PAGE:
More than half of Paso Robles is planted to Cab and other Bordeaux varieties, which were the only players when modern viticulture started here in the 1960s. However, much of that is sent to Napa and other regions to be blended. Today sees renewed focus on Bordelais varieties bottled in the Paso Robles AVAs, thanks to the Paso Robles CAB Collective network. By the mid-1990s, Rhône varieties were on the rise, and have rocked recent vintages both critically and commercially, while old-vine, dry-farmed Zinfandel, with some vineyards going back nearly a century, gains more intrigue with age. Beyond that, pick a grape—Tannat, Mission, Négrette, Vermentino, Ugni Blanc, Touriga Nacional—and it’s probably already in the ground.

The AVAsPaso Robles Map

Like Napa Valley in the 1980s, Paso Robles uses “conjunctive labeling,” meaning that “Paso Robles” will continue to be prominent on wine labels coming from the region’s subappellations. Sonoma County also mandated this type of labeling a couple of years ago. Here’s a cheat sheet to familiarize yourself with the 11 subappellations that you may find in your local wine shop.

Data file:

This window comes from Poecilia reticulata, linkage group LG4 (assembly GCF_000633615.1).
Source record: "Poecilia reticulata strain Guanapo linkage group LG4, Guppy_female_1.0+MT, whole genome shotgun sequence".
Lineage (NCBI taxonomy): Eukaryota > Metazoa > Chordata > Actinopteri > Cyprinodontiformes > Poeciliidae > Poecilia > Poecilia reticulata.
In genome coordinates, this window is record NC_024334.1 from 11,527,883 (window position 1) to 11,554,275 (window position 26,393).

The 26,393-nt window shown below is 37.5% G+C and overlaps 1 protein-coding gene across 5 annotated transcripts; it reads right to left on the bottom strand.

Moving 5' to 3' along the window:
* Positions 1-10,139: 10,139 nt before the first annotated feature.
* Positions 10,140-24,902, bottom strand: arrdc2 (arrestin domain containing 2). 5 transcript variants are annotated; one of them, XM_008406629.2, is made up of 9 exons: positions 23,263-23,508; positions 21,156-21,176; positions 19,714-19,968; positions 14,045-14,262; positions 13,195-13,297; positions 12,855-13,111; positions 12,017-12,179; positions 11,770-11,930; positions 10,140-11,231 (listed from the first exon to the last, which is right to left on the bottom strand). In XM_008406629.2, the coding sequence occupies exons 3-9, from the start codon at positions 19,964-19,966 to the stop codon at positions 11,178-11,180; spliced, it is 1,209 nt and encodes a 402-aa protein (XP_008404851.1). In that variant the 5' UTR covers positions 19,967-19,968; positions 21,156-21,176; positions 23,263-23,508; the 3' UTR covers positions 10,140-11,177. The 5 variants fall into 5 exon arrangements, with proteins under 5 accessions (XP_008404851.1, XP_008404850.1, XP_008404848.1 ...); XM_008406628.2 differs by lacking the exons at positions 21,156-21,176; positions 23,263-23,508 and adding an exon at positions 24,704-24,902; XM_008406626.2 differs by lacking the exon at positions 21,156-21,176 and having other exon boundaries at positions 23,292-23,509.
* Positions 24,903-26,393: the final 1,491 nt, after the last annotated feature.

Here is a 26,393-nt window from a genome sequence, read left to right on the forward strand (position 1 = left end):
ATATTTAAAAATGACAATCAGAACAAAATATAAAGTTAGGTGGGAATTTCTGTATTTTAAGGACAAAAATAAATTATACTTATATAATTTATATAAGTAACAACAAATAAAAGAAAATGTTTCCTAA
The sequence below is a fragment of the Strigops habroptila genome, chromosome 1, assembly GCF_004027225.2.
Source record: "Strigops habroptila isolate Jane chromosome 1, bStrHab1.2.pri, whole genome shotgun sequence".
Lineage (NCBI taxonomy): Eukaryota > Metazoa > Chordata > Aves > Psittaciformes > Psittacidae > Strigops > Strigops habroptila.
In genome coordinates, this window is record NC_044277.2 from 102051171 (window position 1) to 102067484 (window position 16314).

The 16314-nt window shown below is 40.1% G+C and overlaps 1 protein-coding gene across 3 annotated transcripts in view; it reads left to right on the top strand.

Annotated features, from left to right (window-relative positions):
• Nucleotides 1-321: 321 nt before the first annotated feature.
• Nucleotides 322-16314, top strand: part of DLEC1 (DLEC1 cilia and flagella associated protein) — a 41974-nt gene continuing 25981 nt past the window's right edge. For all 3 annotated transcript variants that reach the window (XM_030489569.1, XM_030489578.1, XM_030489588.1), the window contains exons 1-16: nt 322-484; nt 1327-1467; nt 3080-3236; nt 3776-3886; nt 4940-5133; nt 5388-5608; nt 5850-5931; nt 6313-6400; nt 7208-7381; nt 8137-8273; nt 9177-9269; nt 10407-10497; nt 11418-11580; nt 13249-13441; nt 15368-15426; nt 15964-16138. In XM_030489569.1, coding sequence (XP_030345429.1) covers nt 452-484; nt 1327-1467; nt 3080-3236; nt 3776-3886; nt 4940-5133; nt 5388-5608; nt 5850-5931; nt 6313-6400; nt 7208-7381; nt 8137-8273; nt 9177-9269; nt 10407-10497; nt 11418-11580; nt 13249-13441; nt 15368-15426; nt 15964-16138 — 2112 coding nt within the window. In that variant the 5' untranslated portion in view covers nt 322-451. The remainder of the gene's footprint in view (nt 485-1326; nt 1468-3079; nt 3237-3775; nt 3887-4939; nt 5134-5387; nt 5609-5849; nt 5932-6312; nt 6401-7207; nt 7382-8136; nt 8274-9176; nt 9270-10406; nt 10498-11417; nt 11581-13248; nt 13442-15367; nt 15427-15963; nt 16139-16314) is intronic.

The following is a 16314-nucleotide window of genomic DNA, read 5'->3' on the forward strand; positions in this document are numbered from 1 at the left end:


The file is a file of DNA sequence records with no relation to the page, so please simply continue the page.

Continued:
Adelaida District: Steep, calcareous-laden northwestern front in the Santa Lucia Mountains.
TRY: Adelaida 2013 Estate Pinot Noir; 92 points, $25. This opens with aromas of buttery stewed cherries, red currants, smoked pork and black slate. Notes of cherry pie, orange peel tang and eucalyptus flesh out the palate, finishing clean.

San Miguel District: Northernmost area, with deep sandy to clay loams.
TRY: Domaine Degher 2010 Old School Estate Red; 90 points, $48. Pomegranate and cranberry mesh with florals on the nose of this blend of 52% Grenache, 27% Syrah and 21% Mourvèdre. Indian spices add nuance to a vibrant, red-fruited frame.

Paso Robles Geneseo District: Heart of the region, north of El Pomar District, with alluvial granite.